The elusive photonic integrated circuit. Twenty years ago it was called the OEIC, the optoelectronic integrated circuit. That was Bell Labs. In the 90s, Japanese companies pushed PLCs, photonic lightwave circuits. Now there are photonic integrated circuits (PICs) and the likes of Infinera and Luxtera. And of course there's the mother-of-all-quests: Intel's search for the silicon laser. (A 2006 article asks: lasers integrated into CMOS by 2010?) It's all nice work, and we're happy for Infinera--it's done a remarkable job. But the classical idea of the uber-circuit that will integrate smoothly with silicon--it's soooo 20th century. Get over it. What works is very piecemeal: some hybrid pick-and-place here, monolithic integration of a modulator there, and even then the economics can be questionable. The problem is that these approaches work best when you have high volumes, but high volume products are already commoditized in Asian factories. The real successes are much less dramatic. Think optical mouse, not 100G.

Optical computing is dead, long live optics in computing! I mean here the type of optical computing where the processor is all-optical. I worked on a project about this in the 1990s, with Japan, and there's still a little funding in it. The closest thing to it nowadays may be the all-optical telecom switch. (The name "switch" doesn't do it justice. They are pretty complex.) The optical processor is a nice idea ("it travels at the speed of light!") but it turns out that electronics is really really good, and really really cheap. Oh, and it's way easy to program. Now if you are talking about "optics in computing", that's another thing. There are optics everywhere inside a computer: the display, the mouse, the camera, the DVD player, maybe even a fiber cable someday (one can hope).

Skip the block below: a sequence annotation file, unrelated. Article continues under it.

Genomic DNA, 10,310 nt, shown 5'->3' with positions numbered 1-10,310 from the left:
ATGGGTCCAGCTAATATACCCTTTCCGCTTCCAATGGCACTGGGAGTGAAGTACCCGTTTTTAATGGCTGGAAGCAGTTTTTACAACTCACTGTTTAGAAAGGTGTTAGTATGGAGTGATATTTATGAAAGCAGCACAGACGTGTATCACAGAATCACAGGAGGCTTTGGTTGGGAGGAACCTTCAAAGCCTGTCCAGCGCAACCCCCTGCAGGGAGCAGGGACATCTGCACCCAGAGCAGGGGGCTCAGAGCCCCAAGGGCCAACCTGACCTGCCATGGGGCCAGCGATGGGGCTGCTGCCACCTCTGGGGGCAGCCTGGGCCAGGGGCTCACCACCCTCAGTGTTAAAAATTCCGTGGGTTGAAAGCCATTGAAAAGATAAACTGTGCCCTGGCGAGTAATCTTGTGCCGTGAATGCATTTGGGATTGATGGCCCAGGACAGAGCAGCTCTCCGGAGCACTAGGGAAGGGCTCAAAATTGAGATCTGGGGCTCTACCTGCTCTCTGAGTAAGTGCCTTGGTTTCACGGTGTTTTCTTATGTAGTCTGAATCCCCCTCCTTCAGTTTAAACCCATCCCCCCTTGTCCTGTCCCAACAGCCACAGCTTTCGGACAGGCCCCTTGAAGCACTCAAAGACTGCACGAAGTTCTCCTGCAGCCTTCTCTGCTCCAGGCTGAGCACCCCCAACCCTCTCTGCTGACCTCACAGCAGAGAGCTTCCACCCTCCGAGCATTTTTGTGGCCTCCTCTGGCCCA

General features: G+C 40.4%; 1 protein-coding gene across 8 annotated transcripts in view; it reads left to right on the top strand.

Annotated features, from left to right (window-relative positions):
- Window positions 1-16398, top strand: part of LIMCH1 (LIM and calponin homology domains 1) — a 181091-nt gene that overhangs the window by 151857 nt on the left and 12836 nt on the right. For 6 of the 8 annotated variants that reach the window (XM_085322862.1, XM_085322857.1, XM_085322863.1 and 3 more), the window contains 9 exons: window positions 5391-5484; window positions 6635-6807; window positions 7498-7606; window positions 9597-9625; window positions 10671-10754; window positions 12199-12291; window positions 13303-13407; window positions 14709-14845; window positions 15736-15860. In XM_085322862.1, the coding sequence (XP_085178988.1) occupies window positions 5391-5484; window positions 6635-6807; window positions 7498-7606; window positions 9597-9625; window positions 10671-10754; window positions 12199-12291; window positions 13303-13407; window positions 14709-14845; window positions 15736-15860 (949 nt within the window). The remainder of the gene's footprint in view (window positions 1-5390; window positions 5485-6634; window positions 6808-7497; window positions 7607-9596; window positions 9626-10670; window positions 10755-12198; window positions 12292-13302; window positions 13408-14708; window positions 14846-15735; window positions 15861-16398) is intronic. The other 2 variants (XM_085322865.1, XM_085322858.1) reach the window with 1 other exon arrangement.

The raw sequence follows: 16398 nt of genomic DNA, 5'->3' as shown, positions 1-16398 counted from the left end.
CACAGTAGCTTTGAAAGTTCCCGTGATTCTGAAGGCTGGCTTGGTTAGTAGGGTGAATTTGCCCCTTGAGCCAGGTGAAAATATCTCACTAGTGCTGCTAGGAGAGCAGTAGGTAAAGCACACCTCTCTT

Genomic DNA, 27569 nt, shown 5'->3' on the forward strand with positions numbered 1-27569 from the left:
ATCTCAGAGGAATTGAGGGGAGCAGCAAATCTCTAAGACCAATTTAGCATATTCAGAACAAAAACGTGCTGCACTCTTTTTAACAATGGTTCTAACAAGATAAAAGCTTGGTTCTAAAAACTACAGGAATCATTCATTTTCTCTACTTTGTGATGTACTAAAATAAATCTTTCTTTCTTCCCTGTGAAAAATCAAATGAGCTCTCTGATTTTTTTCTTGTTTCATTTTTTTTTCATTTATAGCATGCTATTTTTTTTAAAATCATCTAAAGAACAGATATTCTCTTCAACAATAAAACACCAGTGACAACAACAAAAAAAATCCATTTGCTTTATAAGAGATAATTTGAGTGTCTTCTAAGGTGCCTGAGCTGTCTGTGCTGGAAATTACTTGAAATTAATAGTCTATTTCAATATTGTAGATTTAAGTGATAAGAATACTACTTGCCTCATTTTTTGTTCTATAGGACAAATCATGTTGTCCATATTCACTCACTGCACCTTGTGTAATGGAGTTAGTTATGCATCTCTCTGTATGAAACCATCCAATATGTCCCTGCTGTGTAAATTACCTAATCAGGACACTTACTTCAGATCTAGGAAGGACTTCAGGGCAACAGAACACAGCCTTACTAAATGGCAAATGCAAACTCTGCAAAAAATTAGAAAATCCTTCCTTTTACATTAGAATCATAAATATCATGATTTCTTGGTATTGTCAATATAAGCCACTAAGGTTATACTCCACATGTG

The death of CRTs, photographic film, and fax machines. The triumph of flat displays means the death of CRTs. What a great technology. Tubes are still preferred in various niches in electronics (take apart your microwave oven if you don't believe me). But I'm glad to see them go. Ever tried to carry a big CRT? (You can still buy one. Check Amazon .) Photographic film is still around too, although the last Kodachrome processor closed after Kodak stopped supporting the chemicals needed to develop it (see photos from the last roll here ). It's hard to miss film, especially in the dentist's office or the hospital x-ray lab. And fax machines will still be around for faxing legal and medical documents, and for receiving wacky advertisements (does that ever sell anything?).

There's more, but isn't 5 enough?